Evidence from existing programs shows that climate change adaptation interventions can contribute to peacebuilding, and peacebuilding can have significant adaptation benefits.
Latin America and Caribbean (LAC) Climate Week 2020 will bring together representatives from the public and private sectors to exchange ideas and identify synergies in discussions, meetings and exhibitions on a diverse set of themes related to climate action and sustainable development.
This side event will advance this debate, including around policy solutions, through the launch of the report Climate and Security in Latin America and the Caribbean, a partnership between two Brazil-based organizations: Igarapé Institute and Institute for Climate and Society (ICS).
The exhibition Environment, Conflict and Cooperation (ECC) shows the unprecedented environmental pressures and climate extremes that the world faces today. The ECC Exhibition in Mexico is being organised by GFLAC and adelphi. It is supported by a grant of the German Federal Foreign Office and is part of the Climate Diplomacy initiative.
Brazil has demoted climate diplomacy as part of a foreign ministry shake-up, in Jair Bolsonaro’s first two weeks as president.
In some areas of the world, including Central America, rising sea levels and declining agricultural productivity due to climate change are expected to trigger major migratory flows, especially within countries. The role of policy-makers is it to promote local solutions while engaging in regional cooperation for a preventative approach.
The so-called Vulnerable Twenty (V20) Group was established in October 2015 with the inaugural meeting of the V20 Ministers of Finance at the Climate Vulnerable Forum in Lima, Peru. The V20 can be considered as an example of the importance of early action in the field of adaptation in order to initiate a transformative change towards resilient societies.
Small Island States will be facing dramatically higher adaptation costs to build resilience against the kind of impacts the IPCC projects in its most recent Special Report. Thoriq Imbrahim, former Environment and Energy Minister of the Maldives, urges the international community to attend to the political demands of countries particularly exposed to the impacts of climate change and also confront loss and damage with renewed urgency.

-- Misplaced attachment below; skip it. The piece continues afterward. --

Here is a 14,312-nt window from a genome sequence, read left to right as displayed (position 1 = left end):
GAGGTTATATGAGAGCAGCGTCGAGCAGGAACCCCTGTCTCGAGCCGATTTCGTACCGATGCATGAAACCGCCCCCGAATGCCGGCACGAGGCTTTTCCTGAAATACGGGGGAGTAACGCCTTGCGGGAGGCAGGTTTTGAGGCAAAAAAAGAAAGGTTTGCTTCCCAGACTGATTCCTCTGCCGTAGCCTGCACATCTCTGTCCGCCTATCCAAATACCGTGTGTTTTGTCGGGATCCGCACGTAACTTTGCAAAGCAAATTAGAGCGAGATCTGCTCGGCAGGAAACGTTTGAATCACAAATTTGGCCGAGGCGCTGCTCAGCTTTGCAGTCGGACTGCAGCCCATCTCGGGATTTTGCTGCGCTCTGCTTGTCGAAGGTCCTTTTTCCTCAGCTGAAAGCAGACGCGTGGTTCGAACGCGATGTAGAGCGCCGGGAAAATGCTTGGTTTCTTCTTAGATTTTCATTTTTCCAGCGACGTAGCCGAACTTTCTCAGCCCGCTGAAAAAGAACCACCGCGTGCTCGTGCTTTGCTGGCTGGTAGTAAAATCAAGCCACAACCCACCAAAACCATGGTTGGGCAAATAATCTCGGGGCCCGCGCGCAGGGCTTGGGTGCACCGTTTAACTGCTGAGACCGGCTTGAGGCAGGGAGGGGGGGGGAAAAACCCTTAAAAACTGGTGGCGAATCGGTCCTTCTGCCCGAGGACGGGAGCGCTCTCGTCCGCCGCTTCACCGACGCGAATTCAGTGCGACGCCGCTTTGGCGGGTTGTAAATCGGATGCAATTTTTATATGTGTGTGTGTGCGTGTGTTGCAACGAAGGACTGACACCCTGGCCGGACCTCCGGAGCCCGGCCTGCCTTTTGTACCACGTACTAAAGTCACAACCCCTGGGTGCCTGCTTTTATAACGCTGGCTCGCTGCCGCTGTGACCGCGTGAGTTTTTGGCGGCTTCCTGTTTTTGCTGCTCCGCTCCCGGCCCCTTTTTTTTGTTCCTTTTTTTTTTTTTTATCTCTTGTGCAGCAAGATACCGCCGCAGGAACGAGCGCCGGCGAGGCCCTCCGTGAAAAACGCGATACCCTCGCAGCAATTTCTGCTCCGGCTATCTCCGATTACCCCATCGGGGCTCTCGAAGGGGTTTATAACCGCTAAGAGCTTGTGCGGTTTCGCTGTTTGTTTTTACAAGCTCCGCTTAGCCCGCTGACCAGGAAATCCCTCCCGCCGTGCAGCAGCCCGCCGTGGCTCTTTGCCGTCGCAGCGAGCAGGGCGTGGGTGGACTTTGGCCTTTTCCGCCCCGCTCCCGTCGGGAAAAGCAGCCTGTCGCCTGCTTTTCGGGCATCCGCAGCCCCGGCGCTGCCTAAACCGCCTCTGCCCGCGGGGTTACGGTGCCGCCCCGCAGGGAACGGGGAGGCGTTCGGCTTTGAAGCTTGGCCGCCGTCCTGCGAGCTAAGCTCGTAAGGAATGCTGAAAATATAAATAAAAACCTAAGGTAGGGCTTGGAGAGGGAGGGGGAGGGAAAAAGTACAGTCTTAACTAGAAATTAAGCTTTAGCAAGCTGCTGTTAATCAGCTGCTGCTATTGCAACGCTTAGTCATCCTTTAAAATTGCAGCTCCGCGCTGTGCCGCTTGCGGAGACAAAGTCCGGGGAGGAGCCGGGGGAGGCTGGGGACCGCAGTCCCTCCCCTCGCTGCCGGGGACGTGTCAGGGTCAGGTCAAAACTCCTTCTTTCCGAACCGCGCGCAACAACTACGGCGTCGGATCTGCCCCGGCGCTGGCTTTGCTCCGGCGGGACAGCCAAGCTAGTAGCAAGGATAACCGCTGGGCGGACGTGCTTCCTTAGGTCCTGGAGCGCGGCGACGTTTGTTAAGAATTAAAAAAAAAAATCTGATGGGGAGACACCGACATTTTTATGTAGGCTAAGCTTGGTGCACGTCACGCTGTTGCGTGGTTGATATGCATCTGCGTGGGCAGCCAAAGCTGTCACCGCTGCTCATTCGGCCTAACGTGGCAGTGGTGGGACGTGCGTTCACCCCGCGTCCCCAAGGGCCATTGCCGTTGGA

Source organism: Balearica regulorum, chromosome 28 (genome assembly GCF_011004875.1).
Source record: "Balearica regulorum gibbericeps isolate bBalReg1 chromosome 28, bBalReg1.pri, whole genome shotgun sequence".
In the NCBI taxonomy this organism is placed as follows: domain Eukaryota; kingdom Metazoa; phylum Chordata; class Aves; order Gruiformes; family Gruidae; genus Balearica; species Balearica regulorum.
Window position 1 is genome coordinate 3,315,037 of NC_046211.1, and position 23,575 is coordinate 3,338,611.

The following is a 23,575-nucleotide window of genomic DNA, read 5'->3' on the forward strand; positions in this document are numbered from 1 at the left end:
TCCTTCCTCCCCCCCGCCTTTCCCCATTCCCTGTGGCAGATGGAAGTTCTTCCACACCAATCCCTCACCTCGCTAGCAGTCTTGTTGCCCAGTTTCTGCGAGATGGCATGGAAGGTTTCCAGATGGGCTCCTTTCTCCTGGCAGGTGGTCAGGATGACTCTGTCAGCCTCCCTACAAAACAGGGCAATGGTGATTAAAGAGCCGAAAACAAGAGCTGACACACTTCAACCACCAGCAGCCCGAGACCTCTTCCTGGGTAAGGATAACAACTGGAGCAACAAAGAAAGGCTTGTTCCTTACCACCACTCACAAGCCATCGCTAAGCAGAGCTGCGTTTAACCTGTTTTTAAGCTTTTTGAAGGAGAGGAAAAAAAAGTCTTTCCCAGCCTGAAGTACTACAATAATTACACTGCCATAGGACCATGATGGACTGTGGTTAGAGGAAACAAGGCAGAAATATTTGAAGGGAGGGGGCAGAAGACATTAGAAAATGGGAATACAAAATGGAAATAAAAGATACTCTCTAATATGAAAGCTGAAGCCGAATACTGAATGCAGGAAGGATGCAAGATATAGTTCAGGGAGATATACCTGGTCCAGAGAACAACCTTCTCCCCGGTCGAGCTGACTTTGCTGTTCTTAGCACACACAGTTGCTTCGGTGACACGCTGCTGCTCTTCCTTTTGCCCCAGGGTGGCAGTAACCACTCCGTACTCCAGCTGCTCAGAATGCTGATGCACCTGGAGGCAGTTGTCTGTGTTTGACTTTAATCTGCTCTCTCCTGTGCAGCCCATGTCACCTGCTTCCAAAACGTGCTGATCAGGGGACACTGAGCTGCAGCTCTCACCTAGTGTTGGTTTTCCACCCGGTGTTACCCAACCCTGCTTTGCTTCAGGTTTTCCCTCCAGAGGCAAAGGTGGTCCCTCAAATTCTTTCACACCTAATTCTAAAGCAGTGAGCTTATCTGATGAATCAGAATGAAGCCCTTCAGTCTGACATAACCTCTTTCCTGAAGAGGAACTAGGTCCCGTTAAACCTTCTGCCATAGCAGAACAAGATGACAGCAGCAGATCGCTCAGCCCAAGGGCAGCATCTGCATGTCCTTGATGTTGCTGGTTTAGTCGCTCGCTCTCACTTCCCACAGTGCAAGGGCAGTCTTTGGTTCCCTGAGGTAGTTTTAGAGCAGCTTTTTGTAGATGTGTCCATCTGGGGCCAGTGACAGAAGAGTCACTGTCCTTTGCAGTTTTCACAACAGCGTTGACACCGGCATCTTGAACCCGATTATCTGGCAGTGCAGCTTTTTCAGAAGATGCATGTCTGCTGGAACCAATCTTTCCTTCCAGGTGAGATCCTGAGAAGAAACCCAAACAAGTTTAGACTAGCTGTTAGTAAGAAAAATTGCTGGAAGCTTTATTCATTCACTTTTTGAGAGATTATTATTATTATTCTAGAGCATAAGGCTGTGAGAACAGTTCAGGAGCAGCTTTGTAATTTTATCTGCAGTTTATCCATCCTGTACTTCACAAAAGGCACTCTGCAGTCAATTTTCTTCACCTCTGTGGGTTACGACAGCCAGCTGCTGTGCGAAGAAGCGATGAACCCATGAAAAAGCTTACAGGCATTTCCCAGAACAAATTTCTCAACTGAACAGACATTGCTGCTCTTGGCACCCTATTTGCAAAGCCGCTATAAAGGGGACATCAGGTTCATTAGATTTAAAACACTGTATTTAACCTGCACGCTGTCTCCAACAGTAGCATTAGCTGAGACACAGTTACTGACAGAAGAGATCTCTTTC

Brazil’s president-elect Jair Bolsonaro has named an anti-globalist diplomat to lead foreign affairs and his country’s relationship with the Paris Agreement. Ernesto Araújo, a relatively junior diplomat, accuses the left of using the environmental cause ‘to serve their political project of total domination’
A new USAID report focuses on the intersection of climate exposure and state fragility worldwide. It finds that the factors that make a country vulberable to large-scale conflict are similar to those that make it vulnerable to climate change. The report thus offers a way for global audiences with an interest in climate and security to identify places of high concern.
Chile's rich environment has been increasingly suffering under extreme weather events and contamination. Climate mitigation and adaptation plans throughout the world can help curb this trend, and 2nd Climate Week Chile seeks to gather these initiatives under one roop to discuss and exchange.
In October 2019 the Environmental Peacebuilding Association will host the First International Conference on Environmental Peacebuilding at the University of California. The conference will bring together academics, practitioners, and decision-makers to examine the links between environment, conflict, and peace.
Jair Bolsonaro, Brasil’s current de facto presidential frontrunner, says he would withdraw Brazil from the Paris Agreement if he wins the October election. The withdrawal of such an important developing country, home to the world’s largest rainforest, would deal a blow to international climate cooperation. Bolsorano’s opposition to the international pact has drawn criticism from the UN’s environment chief.
In May 2018, the Brazilian Institute for Climate and Society and the German Embassy in Brazil hosted an event on international climate and security in Rio de Janeiro. The meeting, joined by experts from the public sector, civil society and international think tanks, reflects Latin America’s increased interest in the international dimension of climate fragility risks.